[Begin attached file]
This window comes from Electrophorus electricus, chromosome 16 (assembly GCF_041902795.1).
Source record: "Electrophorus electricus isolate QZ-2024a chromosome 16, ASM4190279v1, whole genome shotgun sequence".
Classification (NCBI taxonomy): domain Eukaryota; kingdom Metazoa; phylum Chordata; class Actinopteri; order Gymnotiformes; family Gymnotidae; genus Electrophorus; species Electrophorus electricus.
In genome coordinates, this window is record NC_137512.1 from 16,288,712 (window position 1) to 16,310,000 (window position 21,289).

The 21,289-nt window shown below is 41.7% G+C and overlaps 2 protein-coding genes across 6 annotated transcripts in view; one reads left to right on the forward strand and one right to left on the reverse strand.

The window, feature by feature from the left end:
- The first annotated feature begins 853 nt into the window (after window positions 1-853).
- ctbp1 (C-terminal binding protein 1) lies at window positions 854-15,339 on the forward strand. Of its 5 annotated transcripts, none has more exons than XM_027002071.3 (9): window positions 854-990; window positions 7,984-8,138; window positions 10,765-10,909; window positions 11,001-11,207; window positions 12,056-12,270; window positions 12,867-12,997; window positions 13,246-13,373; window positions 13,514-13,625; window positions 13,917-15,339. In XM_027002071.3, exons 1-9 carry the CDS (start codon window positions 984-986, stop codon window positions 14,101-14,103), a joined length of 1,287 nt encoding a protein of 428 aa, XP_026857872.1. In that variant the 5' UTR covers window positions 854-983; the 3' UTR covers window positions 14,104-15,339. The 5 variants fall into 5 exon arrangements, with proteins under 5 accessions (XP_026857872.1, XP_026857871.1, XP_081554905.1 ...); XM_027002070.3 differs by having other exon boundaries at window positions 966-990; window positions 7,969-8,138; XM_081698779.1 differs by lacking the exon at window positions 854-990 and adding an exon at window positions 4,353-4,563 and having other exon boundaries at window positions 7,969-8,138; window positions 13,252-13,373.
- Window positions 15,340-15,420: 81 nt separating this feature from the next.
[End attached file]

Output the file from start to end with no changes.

This window comes from Electrophorus electricus, chromosome 16 (assembly GCF_041902795.1).
Source record: "Electrophorus electricus isolate QZ-2024a chromosome 16, ASM4190279v1, whole genome shotgun sequence".
Classification (NCBI taxonomy): domain Eukaryota; kingdom Metazoa; phylum Chordata; class Actinopteri; order Gymnotiformes; family Gymnotidae; genus Electrophorus; species Electrophorus electricus.
In genome coordinates, this window is record NC_137512.1 from 16,288,712 (window position 1) to 16,310,000 (window position 21,289).

The 21,289-nt window shown below is 41.7% G+C and overlaps 2 protein-coding genes across 6 annotated transcripts in view; one reads left to right on the forward strand and one right to left on the reverse strand.

The window, feature by feature from the left end:
- The first annotated feature begins 853 nt into the window (after window positions 1-853).
- ctbp1 (C-terminal binding protein 1) lies at window positions 854-15,339 on the forward strand. Of its 5 annotated transcripts, none has more exons than XM_027002071.3 (9): window positions 854-990; window positions 7,984-8,138; window positions 10,765-10,909; window positions 11,001-11,207; window positions 12,056-12,270; window positions 12,867-12,997; window positions 13,246-13,373; window positions 13,514-13,625; window positions 13,917-15,339. In XM_027002071.3, exons 1-9 carry the CDS (start codon window positions 984-986, stop codon window positions 14,101-14,103), a joined length of 1,287 nt encoding a protein of 428 aa, XP_026857872.1. In that variant the 5' UTR covers window positions 854-983; the 3' UTR covers window positions 14,104-15,339. The 5 variants fall into 5 exon arrangements, with proteins under 5 accessions (XP_026857872.1, XP_026857871.1, XP_081554905.1 ...); XM_027002070.3 differs by having other exon boundaries at window positions 966-990; window positions 7,969-8,138; XM_081698779.1 differs by lacking the exon at window positions 854-990 and adding an exon at window positions 4,353-4,563 and having other exon boundaries at window positions 7,969-8,138; window positions 13,252-13,373.
- Window positions 15,340-15,420: 81 nt separating this feature from the next.